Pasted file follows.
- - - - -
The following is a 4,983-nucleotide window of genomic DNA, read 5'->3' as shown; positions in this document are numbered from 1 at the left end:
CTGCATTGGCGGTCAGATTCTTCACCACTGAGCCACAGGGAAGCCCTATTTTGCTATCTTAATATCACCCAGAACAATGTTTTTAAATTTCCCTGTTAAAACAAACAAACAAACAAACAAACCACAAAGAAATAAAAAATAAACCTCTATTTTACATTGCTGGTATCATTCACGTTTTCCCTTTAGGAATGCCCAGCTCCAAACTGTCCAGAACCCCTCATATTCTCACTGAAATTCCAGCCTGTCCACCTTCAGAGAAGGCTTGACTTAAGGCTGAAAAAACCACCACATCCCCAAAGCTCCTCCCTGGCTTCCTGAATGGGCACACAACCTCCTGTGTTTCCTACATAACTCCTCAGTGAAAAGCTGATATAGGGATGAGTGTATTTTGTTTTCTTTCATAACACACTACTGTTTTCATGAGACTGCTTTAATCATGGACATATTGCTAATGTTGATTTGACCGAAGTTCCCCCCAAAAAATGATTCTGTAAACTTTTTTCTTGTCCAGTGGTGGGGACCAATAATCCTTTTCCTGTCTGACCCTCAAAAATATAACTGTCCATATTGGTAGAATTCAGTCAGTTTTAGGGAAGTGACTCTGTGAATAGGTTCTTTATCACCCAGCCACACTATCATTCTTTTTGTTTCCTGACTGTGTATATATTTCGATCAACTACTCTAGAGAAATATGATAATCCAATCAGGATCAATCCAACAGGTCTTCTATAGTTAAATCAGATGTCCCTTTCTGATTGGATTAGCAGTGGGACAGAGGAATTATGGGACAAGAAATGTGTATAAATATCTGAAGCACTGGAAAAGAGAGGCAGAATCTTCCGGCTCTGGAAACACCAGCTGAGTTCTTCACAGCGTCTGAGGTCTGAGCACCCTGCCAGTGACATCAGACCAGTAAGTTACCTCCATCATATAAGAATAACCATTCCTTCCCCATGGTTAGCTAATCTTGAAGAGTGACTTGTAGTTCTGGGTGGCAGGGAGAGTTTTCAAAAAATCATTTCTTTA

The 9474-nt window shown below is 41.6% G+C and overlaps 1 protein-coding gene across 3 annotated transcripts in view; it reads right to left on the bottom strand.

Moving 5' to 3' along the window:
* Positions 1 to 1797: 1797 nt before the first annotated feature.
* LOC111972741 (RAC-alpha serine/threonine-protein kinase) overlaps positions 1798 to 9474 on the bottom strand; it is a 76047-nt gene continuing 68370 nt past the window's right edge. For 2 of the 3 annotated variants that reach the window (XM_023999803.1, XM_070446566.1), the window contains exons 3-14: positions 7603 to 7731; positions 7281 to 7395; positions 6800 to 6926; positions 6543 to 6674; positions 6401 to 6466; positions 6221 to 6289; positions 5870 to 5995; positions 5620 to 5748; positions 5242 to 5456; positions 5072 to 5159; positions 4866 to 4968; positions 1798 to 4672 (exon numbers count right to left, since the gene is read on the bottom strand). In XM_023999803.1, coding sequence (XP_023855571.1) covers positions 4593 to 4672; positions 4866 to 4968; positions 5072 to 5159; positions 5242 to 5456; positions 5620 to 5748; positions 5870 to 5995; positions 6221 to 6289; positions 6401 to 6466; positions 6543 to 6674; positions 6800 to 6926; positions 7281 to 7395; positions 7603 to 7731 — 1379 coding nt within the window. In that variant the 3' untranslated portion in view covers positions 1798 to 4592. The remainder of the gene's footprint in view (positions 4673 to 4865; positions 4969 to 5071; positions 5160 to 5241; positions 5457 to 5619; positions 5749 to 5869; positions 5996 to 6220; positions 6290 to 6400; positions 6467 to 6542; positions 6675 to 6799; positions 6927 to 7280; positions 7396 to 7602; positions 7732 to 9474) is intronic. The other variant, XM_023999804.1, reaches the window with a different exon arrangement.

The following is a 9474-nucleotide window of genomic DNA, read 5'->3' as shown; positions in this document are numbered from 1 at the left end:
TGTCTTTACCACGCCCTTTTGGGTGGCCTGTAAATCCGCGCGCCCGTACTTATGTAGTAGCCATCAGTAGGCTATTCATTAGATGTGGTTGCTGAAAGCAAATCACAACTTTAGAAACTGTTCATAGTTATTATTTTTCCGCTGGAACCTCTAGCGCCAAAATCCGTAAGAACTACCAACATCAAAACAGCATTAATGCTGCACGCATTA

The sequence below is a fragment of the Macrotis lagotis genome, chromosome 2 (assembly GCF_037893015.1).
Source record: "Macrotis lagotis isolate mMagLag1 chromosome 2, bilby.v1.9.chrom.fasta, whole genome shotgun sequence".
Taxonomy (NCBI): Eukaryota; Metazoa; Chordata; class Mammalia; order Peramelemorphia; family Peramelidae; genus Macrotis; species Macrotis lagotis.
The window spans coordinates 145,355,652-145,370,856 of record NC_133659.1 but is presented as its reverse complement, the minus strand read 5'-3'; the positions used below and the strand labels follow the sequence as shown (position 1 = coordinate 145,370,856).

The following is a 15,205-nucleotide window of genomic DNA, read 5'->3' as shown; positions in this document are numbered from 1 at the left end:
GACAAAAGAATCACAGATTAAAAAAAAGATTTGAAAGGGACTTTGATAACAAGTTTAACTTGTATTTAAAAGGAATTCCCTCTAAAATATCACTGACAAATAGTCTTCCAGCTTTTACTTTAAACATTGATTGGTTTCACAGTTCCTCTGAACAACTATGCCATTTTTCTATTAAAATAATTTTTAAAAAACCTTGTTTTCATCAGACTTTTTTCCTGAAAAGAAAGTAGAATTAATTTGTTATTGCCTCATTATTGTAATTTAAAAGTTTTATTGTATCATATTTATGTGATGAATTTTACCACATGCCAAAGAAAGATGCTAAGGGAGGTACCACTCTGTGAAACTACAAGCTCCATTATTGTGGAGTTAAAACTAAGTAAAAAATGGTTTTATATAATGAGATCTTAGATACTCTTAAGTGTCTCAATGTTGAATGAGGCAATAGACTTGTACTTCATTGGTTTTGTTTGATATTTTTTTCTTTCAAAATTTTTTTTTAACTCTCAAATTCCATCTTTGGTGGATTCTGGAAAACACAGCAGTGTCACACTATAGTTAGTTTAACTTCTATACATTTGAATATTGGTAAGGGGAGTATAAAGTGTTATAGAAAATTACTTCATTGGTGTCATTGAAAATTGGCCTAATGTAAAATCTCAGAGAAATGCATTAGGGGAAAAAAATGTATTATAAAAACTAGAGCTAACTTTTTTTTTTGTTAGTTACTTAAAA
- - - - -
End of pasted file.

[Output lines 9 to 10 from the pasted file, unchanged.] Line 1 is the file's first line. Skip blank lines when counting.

The sequence below is a fragment of the Macrotis lagotis genome, chromosome 2 (assembly GCF_037893015.1).
Source record: "Macrotis lagotis isolate mMagLag1 chromosome 2, bilby.v1.9.chrom.fasta, whole genome shotgun sequence".